Last month, OREM delivered two Conex containers — heavy duty metal storage and shipping containers — storing the EAP equipment in the northeast corner of the Newport Municipal Airport. Partner agencies, hosted at Oregon Coast Community College, have met several times since to plan for the exercise and familiarize themselves with the equipment.

This EAP is intended for temporary use to triage and provide shelter to individuals who will need to be evacuated off the coast to receive additional assistance or to return home to other parts of the state. Over the course of the two-day event, there will be demonstrations, preparedness activities, and overnight sheltering provided.

This is the second such exercise OREM has delivered to the coast, the first being housed at the Tillamook Airport. The agency plans to establish a third EAP on the south coast this summer. OREM delivers the equipment to local responders and conducts initial training, leaving the EAP in the hands of those who will be faced with the immediate aftermath of a disaster.

“As the lead state agency for mass care and shelter services following disasters, we believe it’s important to get EAP supplies to coastal communities like Lincoln County,” said Ed Flick, OREM director. “Data shows coastal communities are likely to be cut off from the rest of the state during the Cascadia earthquake. Prepositioning EAP supplies and training local communities to use them is one of our priorities.”

Demonstrations will include the use of drones operated by Scappoose Fire’s Aviation unit, a Life Flight rescue helicopter, and the Coast Guard Newport Air Station’s MH-65 Dolphin rescue helicopter.

“Lincoln County is grateful to ODHS for providing us with the Evacuation Assembly Point,” Lincoln County Emergency Manager Samantha Buckley said. “In a large-scale emergency event, the ability to quickly remove individuals from the area is essential to life safety and the wellbeing of our community. The EAP will allow us to provide shelter and other resources for those being medically evacuated by air. It will make a significant difference in the type of care we can provide.”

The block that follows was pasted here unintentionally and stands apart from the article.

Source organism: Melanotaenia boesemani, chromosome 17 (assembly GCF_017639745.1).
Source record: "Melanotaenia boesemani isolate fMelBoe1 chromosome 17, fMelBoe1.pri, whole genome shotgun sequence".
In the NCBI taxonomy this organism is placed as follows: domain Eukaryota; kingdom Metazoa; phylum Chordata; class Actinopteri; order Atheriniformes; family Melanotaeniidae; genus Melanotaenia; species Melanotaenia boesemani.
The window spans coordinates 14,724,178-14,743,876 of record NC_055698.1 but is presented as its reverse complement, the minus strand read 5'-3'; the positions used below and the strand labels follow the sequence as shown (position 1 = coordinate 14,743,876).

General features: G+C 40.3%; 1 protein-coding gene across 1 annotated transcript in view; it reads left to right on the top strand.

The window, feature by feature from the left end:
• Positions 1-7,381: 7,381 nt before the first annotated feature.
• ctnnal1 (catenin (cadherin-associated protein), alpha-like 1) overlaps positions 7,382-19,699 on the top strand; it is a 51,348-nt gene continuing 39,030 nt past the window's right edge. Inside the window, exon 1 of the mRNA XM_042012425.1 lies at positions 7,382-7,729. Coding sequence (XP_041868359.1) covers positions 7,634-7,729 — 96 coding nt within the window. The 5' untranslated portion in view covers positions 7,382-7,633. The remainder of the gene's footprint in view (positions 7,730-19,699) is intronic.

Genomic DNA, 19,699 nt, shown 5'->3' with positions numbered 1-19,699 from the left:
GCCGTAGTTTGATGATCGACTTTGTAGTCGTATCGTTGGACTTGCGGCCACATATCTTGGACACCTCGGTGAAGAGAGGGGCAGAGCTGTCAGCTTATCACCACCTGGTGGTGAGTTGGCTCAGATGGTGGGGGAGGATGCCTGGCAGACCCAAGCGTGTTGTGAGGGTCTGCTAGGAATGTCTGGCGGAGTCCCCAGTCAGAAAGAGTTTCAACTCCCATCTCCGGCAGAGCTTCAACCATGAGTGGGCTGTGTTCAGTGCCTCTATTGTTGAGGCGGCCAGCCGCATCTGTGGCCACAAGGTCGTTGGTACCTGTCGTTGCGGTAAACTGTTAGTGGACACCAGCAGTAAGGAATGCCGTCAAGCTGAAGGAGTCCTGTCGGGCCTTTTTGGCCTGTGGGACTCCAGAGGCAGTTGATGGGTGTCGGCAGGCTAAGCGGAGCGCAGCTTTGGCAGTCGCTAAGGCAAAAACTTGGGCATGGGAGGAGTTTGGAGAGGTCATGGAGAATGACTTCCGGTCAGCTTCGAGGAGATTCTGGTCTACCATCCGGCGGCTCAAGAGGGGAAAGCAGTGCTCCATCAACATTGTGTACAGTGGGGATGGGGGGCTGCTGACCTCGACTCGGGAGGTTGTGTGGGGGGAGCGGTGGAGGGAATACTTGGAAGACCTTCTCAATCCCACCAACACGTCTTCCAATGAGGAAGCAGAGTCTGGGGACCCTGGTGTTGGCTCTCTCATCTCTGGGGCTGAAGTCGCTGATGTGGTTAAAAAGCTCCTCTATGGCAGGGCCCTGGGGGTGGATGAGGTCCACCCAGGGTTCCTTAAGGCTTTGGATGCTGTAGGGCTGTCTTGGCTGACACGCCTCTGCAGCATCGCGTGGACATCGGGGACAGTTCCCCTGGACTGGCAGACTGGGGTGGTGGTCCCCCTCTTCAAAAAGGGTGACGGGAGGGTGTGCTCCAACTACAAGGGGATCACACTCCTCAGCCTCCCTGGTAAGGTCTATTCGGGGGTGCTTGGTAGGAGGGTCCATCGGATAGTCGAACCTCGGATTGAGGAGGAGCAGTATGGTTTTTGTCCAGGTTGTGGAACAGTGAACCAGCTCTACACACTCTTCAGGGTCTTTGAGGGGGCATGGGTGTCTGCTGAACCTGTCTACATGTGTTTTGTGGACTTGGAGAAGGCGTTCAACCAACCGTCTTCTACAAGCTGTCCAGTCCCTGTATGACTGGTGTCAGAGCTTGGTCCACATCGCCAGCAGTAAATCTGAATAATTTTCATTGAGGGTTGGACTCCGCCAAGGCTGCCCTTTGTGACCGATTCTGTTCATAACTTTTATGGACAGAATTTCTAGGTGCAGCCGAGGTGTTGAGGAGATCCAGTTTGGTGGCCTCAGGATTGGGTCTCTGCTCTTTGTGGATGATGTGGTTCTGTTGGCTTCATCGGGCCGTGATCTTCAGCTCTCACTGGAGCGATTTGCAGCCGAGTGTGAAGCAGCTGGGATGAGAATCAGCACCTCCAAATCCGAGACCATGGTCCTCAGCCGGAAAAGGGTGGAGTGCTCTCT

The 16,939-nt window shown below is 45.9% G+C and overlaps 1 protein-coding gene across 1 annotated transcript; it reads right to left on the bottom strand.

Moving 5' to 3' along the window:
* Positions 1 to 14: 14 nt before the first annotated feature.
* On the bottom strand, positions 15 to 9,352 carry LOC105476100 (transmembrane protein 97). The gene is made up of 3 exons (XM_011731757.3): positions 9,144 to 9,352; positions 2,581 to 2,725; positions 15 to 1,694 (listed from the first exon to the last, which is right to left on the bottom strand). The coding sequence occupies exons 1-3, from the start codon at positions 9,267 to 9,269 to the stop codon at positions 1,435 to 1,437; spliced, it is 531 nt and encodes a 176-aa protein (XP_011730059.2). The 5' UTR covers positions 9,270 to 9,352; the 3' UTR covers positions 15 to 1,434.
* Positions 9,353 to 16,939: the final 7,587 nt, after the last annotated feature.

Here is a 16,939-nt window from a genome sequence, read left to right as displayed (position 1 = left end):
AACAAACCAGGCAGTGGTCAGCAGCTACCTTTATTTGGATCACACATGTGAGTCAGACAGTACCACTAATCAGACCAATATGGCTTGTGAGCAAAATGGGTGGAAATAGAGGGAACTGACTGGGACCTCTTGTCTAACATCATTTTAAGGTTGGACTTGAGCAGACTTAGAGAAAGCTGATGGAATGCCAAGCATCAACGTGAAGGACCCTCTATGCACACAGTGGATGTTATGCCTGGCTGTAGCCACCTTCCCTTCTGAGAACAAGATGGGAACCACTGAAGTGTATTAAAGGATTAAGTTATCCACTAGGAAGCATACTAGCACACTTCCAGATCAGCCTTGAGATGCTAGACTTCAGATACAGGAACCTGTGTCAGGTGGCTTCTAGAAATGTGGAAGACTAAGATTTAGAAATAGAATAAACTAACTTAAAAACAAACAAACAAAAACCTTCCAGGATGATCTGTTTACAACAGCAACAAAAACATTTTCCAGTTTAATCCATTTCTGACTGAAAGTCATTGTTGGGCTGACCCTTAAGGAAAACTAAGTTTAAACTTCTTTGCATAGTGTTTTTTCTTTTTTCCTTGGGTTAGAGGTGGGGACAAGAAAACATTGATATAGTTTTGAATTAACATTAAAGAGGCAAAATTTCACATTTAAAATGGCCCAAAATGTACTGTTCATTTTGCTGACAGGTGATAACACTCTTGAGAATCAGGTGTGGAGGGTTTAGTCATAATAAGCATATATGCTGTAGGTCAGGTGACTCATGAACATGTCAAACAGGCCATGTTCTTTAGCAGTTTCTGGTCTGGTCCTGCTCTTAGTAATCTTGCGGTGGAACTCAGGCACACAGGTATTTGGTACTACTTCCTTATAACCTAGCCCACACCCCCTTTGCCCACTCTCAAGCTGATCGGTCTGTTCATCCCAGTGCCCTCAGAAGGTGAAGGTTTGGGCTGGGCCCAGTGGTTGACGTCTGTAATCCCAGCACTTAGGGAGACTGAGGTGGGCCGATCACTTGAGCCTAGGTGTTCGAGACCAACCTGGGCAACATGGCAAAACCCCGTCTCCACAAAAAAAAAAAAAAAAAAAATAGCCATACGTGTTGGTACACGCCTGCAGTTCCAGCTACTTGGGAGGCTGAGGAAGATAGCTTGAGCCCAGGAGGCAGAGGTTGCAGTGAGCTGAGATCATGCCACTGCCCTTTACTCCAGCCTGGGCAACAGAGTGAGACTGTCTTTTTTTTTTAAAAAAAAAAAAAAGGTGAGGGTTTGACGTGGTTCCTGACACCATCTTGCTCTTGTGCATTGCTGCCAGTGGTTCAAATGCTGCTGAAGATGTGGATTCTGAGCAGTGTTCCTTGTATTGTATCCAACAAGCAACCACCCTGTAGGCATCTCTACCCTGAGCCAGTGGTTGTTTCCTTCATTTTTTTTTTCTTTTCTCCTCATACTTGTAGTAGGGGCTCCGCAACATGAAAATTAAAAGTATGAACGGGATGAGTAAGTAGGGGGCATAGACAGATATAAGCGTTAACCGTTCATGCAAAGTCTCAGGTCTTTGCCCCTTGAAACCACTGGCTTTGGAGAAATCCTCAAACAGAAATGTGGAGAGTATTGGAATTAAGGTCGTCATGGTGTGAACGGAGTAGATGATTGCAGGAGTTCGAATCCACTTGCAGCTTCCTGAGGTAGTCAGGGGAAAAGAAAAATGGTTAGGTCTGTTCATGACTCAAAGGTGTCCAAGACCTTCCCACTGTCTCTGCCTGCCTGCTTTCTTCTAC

The Lincoln County Board of Commissioners will hold their bi-monthly business meeting on site during this event on the second day, starting at 10 a.m. Wednesday, May 15. As always, attendance at the commissioners’ meeting is open to the public. Remote attendance is encouraged, as access to and from the EAP site will be limited to shuttles from the main airport parking lot. If you have special transportation needs and wish to attend the meeting in person, contact public_affairs@co.lincoln.or.us.

County commissioners, county and city emergency management teams, the OREM team and at least one state legislator plan to spend the night at the EAP May 14 as part of the exercise. —- Information provided by Lincoln County and the Oregon Department of Human Services https://www.newsbreak.com/newport-or/3419243392812-largest-cascadia-exercise-ever-planned-on-coast

117th Annual Rhododendron Gets Ready to Kick off on Thursday

No photo description available.
117th Annual Rhododendron Festival "Rhody Days" | Florence, OR